When Marshall native Tyler Gimmestad and the North Dakota State Bison take the field on Saturday, they will find themselves with a familiar opponent and in a familiar locale to end the season.
A year after claiming the NCAA Football Championship Subdivision championship with a 17-6 win over Sam Houston State (Texas), the Bison will meet the Bearkats again in the grand finale in Frisco, Texas.
Despite the memory of last season's championship still fresh in the minds of the Bison, the chance to defend their title in person at FC Dallas Stadium has a special feeling for the team, said Gimmestad.
Photo courtesy of Ryan Nelson / North Dakota State athletic media relations
North Dakota State offensive guard Tyler Gimmestad (71) paves the way for Bison running back Sam Ojuri during a game against Robert Morris in their team’s season opener in the Fargodome in Fargo, N.D., on Sept. 1. Gimmestad has earned the Missouri Valley Football Conference’s offensive lineman of the?week award twice this season.
"It was still exciting to be going back to the national championship," he said. "Going two years in a row is pretty tough, so it was a great accomplishment."
Getting back to the national championship game provided its own unique difficulties for each team.
Behind a steadfast defense and an offense that devours time, the Bison, winners of eight straight games, have compiled a 13-1 record and carried the No. 1 ranking throughout the year. Knowing that each opponent was prepared to give them their best shot, the Bison only slipped up once in a 17-14 home loss to the Indiana State Sycamores on Oct. 13.
Sam Houston State, on the other hand, finished the regular season ranked fifth in the FCS and has put together an 11-3 record. But don't let the losses fool you, this team deserves to be in the big game. The Bearkats are ranked 10th in total offense in the FCS and have the second-best scoring offense, while two of their three losses came to FBS (Football Bowl Subdivision) schools. Heisman Trophy winner Johnny Manziel and the Texas A&M Aggies were the last team to get the better of the Bearkats with a 47-28 win on Nov. 17 in College Station, Texas,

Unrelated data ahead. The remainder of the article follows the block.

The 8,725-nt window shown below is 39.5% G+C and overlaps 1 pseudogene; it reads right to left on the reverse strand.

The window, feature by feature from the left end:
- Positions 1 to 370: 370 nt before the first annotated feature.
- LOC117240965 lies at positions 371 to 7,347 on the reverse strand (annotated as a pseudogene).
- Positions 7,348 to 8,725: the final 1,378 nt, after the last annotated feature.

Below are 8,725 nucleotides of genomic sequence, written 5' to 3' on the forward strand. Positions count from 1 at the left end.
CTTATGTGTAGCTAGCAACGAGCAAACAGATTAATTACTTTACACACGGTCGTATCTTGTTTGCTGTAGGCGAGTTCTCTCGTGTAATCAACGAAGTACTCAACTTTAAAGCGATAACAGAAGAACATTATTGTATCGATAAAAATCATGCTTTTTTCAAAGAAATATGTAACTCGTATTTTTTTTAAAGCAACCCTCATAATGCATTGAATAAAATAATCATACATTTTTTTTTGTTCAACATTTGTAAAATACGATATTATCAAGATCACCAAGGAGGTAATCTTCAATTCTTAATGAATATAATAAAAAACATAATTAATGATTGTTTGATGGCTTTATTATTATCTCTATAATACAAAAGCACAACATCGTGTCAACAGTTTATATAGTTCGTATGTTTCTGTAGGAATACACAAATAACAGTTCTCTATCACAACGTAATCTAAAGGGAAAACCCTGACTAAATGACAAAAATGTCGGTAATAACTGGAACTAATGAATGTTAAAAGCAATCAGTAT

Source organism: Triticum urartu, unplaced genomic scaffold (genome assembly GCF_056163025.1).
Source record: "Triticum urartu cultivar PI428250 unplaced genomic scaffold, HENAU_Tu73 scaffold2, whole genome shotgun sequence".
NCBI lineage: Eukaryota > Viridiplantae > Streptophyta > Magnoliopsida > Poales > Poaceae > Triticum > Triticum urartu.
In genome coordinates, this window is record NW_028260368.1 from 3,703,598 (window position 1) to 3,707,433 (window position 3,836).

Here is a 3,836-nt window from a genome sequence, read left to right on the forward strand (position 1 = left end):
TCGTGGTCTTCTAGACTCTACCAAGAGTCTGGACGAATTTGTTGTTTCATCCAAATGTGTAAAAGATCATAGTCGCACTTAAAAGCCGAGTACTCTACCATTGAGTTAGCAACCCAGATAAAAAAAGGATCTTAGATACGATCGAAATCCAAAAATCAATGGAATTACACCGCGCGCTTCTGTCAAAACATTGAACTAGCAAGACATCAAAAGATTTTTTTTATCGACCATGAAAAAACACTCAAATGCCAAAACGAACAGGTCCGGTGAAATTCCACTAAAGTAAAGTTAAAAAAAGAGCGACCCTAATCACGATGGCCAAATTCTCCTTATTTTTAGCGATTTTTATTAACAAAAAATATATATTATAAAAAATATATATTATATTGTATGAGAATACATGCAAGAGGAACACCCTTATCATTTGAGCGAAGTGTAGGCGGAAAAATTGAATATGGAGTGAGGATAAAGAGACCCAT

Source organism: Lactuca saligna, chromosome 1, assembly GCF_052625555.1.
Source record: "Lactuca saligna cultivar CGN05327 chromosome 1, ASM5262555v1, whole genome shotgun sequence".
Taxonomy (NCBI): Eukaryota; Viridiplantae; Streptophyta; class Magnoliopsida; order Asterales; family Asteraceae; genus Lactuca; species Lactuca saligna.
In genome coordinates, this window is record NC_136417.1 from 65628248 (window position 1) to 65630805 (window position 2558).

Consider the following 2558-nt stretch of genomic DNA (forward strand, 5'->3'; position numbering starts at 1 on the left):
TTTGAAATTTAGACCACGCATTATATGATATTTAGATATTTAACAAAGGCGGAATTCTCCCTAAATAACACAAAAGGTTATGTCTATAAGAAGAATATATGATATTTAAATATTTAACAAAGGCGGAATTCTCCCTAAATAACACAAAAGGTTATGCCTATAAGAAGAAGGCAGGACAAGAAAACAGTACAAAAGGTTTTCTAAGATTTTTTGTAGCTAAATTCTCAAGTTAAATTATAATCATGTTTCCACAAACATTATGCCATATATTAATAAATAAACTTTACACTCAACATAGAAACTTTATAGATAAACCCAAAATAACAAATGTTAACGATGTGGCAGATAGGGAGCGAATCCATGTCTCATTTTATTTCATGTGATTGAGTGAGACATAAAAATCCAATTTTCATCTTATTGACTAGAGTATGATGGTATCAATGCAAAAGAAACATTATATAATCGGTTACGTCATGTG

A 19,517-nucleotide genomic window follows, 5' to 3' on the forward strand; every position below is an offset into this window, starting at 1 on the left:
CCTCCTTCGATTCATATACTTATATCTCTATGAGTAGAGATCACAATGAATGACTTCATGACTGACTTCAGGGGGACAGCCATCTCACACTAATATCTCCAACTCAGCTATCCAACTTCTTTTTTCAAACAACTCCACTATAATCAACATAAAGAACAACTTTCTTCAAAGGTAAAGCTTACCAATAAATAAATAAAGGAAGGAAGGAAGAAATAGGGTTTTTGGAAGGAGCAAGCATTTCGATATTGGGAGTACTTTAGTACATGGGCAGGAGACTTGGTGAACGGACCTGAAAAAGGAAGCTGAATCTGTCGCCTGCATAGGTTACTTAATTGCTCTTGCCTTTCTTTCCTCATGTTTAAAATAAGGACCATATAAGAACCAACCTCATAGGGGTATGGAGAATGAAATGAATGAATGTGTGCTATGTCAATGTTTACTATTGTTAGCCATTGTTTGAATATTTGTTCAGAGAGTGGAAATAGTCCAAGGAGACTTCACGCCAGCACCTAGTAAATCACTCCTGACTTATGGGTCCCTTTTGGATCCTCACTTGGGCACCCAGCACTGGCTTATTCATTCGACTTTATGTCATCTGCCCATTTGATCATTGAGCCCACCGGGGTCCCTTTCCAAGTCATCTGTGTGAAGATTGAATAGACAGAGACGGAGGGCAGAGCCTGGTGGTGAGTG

Led by quarterback Brian Bell's 2,460 passing yards and 24 touchdowns, the Bearkats scored 41.9 points per game in 2012 and out-dueled second-ranked Eastern Washington 45-42 in their semifinal on Dec. 15.
"They're definitely one of the more high-powered offenses in the nation and our defense is one of the best defenses in the nation," Gimmestad said.
"The biggest thing for us as an offense is time of possession. We lead the nation in that. It gives a chance for our defense to get off the field and get rested, which is big. Then when they're on the field they are well rested and ready to tee off."
Thanks to their meticulous offense, where Gimmestad battles in the trenches on the offensive line, the Bison have been able to put up 32.6 points per game. NDSU's rested defense has in turn held opponents to an average of 11.4 points per contest.
Featuring the FCS's only repeat All-American in defensive back Marcus Williams, the NDSU defense ranks third in rush defense and No. 1 in pass defense, total defense and scoring defense.
The year 2012 has not merely been a great year for the Bison, it has also been a standout year for Gimmestad. Though he did not equal the first team All-American nod of fellow lineman Billy Turner, he was named the Missouri Valley Football Conference's offensive lineman of the week twice during the season, while playing his best football during NDSU's eight-game winning streak.
"It was just like everyone else," Gimmestad said of his improving play. "You just continue learning throughout the year, and I felt that later in the year those were my best games. I was peaking right at the end."
What might be looked at as a revenge game for the Bearkats also provides its own benefits for the Bison. Rather than watching Sam Houston State play another team during film sessions, NDSU coaches and players have been able to break down the Bearkats against themselves by utilizing the game tape from last year's final.
"I think its easier for the coaches," Gimmestad said. "They're going to be able to look at that film and make the adjustments that they would have liked to have had last year. That's what we've been doing."
With a 22-day gap between their semifinal win over Georgia Southern and the championship game, the Bison should be well rested. Though they have not suffered any major injuries, Gimmestad said the time off has helped heal the bumps and bruises accrued by he and his teammates over the previous 14 games.
Kickoff is scheduled for 1 p.m. and the game can be seen on ESPN2.